Thursday, December 22, 2011

Get Those Duck in a Row

Maybe your child’s got her stuffed animals all lined up from biggest to smallest. Or maybe he’s told you that his best friend can jump almost--but not quite--as high as he can, and that another friend can hardly get off the ground. If so, you’re an eyewitness to the emergence of an essential math skill, one that your child will have plenty of opportunities to explore at DCM: seriation.

Seriation means arranging items according to how much of a particular quality they have. We seriate by size, weight, volume and many other characteristics.

Why is it important for children to develop seriation skills? Seriation builds young children’s understanding of number concepts: Which item comes first? Which comes second? It helps children make sense of math by learning to think about information in a systematic way and to understand patterns.

It’s something adults do automatically, but young children have to figure out. It takes time. Children who have just grasped the whole idea of size, for example, will find the concept of degrees of size pretty complicated. If they see four red blocks of various sizes, they’ll be likely to pick out only the largest and the smallest at first. In fact, many very young children understand size seriation best in familiar terms—daddy, mommy, big kid, baby. Gradually, with time and experience, arranging objects in serial order becomes easier.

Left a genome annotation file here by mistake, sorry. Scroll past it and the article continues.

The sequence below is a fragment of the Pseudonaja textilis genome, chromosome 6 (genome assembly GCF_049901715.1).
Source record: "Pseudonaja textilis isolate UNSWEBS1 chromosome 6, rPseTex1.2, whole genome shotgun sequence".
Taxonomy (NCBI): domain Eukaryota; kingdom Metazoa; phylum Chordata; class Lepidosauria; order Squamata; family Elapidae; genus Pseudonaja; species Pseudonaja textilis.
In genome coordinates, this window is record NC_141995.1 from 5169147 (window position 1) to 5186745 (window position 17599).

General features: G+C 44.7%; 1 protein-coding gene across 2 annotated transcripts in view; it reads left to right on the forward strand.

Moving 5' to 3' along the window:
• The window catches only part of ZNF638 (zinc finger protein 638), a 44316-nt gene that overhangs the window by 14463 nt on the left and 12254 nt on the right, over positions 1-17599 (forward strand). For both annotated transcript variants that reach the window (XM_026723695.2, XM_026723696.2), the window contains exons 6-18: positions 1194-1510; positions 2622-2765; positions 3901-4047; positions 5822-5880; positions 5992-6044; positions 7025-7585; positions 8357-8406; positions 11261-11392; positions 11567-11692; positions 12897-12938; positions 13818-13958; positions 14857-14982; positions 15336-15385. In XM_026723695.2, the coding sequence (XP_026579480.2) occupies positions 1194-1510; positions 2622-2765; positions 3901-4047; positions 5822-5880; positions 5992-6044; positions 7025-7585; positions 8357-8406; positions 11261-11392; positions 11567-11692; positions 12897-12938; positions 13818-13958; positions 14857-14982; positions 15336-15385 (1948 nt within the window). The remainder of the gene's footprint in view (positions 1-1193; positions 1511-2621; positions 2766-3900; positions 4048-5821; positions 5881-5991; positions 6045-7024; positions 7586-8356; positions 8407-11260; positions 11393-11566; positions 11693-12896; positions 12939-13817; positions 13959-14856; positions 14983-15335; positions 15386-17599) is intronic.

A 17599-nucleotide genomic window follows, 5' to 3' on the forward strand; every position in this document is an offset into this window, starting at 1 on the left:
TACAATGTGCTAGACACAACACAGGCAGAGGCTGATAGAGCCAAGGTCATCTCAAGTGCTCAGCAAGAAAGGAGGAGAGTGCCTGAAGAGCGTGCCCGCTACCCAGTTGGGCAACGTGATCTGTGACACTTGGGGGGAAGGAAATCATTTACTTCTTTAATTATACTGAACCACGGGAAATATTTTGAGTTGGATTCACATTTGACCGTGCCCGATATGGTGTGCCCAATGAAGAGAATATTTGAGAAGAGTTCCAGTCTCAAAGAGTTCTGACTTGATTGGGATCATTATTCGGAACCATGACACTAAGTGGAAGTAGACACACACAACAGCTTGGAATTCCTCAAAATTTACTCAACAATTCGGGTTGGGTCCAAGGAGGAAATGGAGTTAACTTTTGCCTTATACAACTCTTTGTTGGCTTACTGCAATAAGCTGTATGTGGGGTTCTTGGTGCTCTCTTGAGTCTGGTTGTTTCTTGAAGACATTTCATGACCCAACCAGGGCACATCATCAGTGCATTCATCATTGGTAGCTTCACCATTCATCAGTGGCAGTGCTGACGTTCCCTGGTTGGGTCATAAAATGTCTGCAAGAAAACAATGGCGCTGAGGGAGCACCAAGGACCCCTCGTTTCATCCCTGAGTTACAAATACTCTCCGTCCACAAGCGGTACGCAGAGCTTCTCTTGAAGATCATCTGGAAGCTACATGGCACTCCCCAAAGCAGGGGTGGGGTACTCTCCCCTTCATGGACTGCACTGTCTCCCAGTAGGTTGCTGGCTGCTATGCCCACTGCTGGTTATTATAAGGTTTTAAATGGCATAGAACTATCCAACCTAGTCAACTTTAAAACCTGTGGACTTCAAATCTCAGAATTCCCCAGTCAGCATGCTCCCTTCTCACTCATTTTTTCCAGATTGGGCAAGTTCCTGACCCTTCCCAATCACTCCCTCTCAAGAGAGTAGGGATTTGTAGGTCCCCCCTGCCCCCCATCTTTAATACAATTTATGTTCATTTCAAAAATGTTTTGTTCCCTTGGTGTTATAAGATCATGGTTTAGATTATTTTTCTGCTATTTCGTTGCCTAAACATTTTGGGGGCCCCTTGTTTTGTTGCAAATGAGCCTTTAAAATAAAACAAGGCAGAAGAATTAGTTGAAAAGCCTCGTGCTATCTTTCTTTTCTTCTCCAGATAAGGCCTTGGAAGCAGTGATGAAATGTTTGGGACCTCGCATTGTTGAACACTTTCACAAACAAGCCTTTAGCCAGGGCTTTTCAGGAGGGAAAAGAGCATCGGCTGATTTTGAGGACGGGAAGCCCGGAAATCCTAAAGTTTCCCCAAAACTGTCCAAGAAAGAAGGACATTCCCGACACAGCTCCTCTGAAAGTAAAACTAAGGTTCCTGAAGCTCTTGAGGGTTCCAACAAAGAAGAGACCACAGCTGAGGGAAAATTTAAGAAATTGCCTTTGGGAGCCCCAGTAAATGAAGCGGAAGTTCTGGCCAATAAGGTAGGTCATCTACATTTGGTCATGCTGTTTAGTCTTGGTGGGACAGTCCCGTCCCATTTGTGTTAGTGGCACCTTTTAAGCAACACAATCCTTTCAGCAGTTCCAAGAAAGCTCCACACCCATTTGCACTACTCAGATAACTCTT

On a visit to the Museum, you might see your child investigating seriation as she fits one cup inside another while playing in WaterWays, listens to louder and softer sounds in the Room for Rhythm or compares his shadow to yours in the Shadow Playground.

At home, there are lots of everyday opportunities to explore seriation with your child. As you sort laundry, your child might decide how to arrange three socks from shortest to longest. Add more lengths as he becomes better at it. Then suggest arranging them from longest to shortest. If your child is having fun with the idea of seriation, you can also play with:
  • Height: Line family members up from tallest to shortest.
  • Color: Pick up sheets of paint chips at the hardware store. Cut them in strips and play a game of arranging them from darkest to lightest.
  • Thickness: For a snack, slice a banana in varying thicknesses.

Guest Blogger: Sally Nurss, M.Ed. has worked directly with children, parents, and teachers for over 25 years. She is a former preschool director and also a DCM Early Childhood Specialist. Sally and her husband, Jim, now own a bookstore, Our Town Books, in Jacksonville, Illinois.

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